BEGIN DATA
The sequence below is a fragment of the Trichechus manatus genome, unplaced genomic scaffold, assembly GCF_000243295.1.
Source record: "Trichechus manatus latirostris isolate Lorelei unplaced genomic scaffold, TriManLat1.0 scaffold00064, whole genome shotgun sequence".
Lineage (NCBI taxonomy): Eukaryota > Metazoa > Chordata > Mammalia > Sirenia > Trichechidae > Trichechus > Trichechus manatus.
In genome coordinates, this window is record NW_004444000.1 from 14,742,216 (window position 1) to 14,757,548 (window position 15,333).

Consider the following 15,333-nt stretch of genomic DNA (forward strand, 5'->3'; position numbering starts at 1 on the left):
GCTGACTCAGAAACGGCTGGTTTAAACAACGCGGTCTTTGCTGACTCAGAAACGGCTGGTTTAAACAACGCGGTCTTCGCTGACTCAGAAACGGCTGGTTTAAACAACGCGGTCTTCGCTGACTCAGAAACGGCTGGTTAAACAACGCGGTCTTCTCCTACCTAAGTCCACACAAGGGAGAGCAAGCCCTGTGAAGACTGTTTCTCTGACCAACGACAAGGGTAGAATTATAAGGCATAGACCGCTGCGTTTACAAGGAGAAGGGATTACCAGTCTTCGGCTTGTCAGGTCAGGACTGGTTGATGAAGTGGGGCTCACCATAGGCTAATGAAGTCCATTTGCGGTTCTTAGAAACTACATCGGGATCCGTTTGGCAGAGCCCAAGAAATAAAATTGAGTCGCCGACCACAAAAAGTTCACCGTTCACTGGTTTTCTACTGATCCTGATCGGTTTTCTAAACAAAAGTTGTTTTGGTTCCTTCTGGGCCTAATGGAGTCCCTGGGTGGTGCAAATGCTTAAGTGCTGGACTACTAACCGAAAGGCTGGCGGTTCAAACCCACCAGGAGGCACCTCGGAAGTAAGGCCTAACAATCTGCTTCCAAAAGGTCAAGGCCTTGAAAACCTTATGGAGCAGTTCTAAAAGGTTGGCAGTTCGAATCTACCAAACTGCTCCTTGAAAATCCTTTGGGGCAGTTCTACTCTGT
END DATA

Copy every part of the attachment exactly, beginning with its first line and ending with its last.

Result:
The sequence below is a fragment of the Trichechus manatus genome, unplaced genomic scaffold, assembly GCF_000243295.1.
Source record: "Trichechus manatus latirostris isolate Lorelei unplaced genomic scaffold, TriManLat1.0 scaffold00064, whole genome shotgun sequence".
Lineage (NCBI taxonomy): Eukaryota > Metazoa > Chordata > Mammalia > Sirenia > Trichechidae > Trichechus > Trichechus manatus.
In genome coordinates, this window is record NW_004444000.1 from 14,742,216 (window position 1) to 14,757,548 (window position 15,333).

Consider the following 15,333-nt stretch of genomic DNA (forward strand, 5'->3'; position numbering starts at 1 on the left):
GCTGACTCAGAAACGGCTGGTTTAAACAACGCGGTCTTTGCTGACTCAGAAACGGCTGGTTTAAACAACGCGGTCTTCGCTGACTCAGAAACGGCTGGTTTAAACAACGCGGTCTTCGCTGACTCAGAAACGGCTGGTTAAACAACGCGGTCTTCTCCTACCTAAGTCCACACAAGGGAGAGCAAGCCCTGTGAAGACTGTTTCTCTGACCAACGACAAGGGTAGAATTATAAGGCATAGACCGCTGCGTTTACAAGGAGAAGGGATTACCAGTCTTCGGCTTGTCAGGTCAGGACTGGTTGATGAAGTGGGGCTCACCATAGGCTAATGAAGTCCATTTGCGGTTCTTAGAAACTACATCGGGATCCGTTTGGCAGAGCCCAAGAAATAAAATTGAGTCGCCGACCACAAAAAGTTCACCGTTCACTGGTTTTCTACTGATCCTGATCGGTTTTCTAAACAAAAGTTGTTTTGGTTCCTTCTGGGCCTAATGGAGTCCCTGGGTGGTGCAAATGCTTAAGTGCTGGACTACTAACCGAAAGGCTGGCGGTTCAAACCCACCAGGAGGCACCTCGGAAGTAAGGCCTAACAATCTGCTTCCAAAAGGTCAAGGCCTTGAAAACCTTATGGAGCAGTTCTAAAAGGTTGGCAGTTCGAATCTACCAAACTGCTCCTTGAAAATCCTTTGGGGCAGTTCTACTCTGT